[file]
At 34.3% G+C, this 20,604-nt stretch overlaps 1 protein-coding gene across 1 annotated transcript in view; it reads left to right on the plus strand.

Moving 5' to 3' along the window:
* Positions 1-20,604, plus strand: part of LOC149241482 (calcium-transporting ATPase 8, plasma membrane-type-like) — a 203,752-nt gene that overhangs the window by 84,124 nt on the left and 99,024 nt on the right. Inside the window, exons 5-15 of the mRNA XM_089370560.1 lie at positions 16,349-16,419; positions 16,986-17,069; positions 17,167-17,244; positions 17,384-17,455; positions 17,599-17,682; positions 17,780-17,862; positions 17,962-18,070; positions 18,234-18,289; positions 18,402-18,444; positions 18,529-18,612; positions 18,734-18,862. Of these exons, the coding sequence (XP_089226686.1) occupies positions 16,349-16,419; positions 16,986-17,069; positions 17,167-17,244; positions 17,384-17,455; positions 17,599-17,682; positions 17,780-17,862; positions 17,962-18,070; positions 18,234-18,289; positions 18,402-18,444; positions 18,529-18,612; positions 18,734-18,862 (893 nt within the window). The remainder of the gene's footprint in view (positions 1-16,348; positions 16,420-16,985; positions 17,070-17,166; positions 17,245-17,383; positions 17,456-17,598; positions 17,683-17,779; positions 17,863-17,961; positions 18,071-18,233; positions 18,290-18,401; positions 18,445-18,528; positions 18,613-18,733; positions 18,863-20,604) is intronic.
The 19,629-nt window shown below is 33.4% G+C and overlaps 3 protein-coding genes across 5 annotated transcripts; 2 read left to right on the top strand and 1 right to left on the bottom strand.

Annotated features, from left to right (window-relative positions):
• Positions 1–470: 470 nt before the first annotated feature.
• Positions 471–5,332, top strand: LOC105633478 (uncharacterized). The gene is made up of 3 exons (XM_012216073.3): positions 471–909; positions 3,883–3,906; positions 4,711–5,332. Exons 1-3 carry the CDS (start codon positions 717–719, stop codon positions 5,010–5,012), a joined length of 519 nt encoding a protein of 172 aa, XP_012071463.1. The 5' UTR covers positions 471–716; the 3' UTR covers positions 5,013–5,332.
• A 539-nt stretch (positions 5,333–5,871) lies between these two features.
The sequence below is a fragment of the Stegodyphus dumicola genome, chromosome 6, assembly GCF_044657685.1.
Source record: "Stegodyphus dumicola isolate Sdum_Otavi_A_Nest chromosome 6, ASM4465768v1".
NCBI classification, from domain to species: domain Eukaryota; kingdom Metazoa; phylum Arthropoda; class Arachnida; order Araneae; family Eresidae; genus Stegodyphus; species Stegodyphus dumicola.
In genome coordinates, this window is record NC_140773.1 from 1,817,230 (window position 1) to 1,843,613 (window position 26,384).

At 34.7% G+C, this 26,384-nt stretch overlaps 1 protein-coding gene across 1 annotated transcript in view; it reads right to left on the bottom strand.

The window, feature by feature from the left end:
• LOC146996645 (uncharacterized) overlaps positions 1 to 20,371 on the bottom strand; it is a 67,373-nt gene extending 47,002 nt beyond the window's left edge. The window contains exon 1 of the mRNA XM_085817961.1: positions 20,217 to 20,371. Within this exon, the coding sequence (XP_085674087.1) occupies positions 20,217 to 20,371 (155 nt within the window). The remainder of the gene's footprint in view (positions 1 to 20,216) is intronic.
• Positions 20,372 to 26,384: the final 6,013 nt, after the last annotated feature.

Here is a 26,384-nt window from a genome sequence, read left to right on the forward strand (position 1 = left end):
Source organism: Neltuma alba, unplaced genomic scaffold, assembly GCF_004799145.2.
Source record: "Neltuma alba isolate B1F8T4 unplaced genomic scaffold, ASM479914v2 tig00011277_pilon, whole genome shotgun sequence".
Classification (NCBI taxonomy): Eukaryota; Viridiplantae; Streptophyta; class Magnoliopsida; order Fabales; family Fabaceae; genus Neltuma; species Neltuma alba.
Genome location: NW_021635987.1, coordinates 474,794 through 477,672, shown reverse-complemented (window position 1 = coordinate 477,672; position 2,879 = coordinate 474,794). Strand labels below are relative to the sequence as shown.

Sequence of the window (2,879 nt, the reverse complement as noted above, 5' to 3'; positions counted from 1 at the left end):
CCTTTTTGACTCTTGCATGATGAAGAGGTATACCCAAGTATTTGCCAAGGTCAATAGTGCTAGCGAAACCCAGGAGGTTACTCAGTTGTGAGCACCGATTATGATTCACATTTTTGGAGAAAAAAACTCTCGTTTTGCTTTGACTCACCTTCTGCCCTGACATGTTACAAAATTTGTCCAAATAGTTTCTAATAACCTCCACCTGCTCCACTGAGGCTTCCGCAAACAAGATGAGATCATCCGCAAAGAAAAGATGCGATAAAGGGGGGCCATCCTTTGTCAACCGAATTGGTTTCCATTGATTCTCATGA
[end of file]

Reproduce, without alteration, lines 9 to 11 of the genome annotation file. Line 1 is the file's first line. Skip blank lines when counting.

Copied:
The sequence below is a fragment of the Stegodyphus dumicola genome, chromosome 6, assembly GCF_044657685.1.
Source record: "Stegodyphus dumicola isolate Sdum_Otavi_A_Nest chromosome 6, ASM4465768v1".
NCBI classification, from domain to species: domain Eukaryota; kingdom Metazoa; phylum Arthropoda; class Arachnida; order Araneae; family Eresidae; genus Stegodyphus; species Stegodyphus dumicola.